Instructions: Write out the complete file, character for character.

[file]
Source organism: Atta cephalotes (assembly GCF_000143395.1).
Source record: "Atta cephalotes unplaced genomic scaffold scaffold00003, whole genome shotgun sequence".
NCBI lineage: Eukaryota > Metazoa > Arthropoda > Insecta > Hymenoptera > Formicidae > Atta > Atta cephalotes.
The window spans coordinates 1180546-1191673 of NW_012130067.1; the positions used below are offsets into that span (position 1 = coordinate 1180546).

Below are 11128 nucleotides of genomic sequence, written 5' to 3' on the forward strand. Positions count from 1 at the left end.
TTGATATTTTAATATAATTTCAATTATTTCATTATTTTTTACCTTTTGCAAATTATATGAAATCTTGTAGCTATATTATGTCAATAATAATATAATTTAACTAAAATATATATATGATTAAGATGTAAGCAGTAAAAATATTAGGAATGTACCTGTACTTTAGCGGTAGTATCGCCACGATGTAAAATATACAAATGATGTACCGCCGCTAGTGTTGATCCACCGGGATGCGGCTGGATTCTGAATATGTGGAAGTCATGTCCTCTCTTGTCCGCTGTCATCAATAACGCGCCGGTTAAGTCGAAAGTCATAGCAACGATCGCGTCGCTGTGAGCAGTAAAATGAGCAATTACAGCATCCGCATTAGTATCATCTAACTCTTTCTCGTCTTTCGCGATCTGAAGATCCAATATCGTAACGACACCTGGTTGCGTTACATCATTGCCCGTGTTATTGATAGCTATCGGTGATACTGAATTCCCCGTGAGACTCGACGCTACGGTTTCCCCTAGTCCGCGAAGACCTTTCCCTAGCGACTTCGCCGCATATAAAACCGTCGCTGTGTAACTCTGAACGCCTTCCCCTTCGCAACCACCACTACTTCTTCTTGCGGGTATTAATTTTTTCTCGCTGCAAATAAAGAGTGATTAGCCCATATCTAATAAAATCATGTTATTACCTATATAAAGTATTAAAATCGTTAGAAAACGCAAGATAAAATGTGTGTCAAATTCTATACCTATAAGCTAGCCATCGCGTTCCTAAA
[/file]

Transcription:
Source organism: Atta cephalotes (assembly GCF_000143395.1).
Source record: "Atta cephalotes unplaced genomic scaffold scaffold00003, whole genome shotgun sequence".
NCBI lineage: Eukaryota > Metazoa > Arthropoda > Insecta > Hymenoptera > Formicidae > Atta > Atta cephalotes.
The window spans coordinates 1180546-1191673 of NW_012130067.1; the positions used below are offsets into that span (position 1 = coordinate 1180546).

Below are 11128 nucleotides of genomic sequence, written 5' to 3' on the forward strand. Positions count from 1 at the left end.
TTGATATTTTAATATAATTTCAATTATTTCATTATTTTTTACCTTTTGCAAATTATATGAAATCTTGTAGCTATATTATGTCAATAATAATATAATTTAACTAAAATATATATATGATTAAGATGTAAGCAGTAAAAATATTAGGAATGTACCTGTACTTTAGCGGTAGTATCGCCACGATGTAAAATATACAAATGATGTACCGCCGCTAGTGTTGATCCACCGGGATGCGGCTGGATTCTGAATATGTGGAAGTCATGTCCTCTCTTGTCCGCTGTCATCAATAACGCGCCGGTTAAGTCGAAAGTCATAGCAACGATCGCGTCGCTGTGAGCAGTAAAATGAGCAATTACAGCATCCGCATTAGTATCATCTAACTCTTTCTCGTCTTTCGCGATCTGAAGATCCAATATCGTAACGACACCTGGTTGCGTTACATCATTGCCCGTGTTATTGATAGCTATCGGTGATACTGAATTCCCCGTGAGACTCGACGCTACGGTTTCCCCTAGTCCGCGAAGACCTTTCCCTAGCGACTTCGCCGCATATAAAACCGTCGCTGTGTAACTCTGAACGCCTTCCCCTTCGCAACCACCACTACTTCTTCTTGCGGGTATTAATTTTTTCTCGCTGCAAATAAAGAGTGATTAGCCCATATCTAATAAAATCATGTTATTACCTATATAAAGTATTAAAATCGTTAGAAAACGCAAGATAAAATGTGTGTCAAATTCTATACCTATAAGCTAGCCATCGCGTTCCTAAA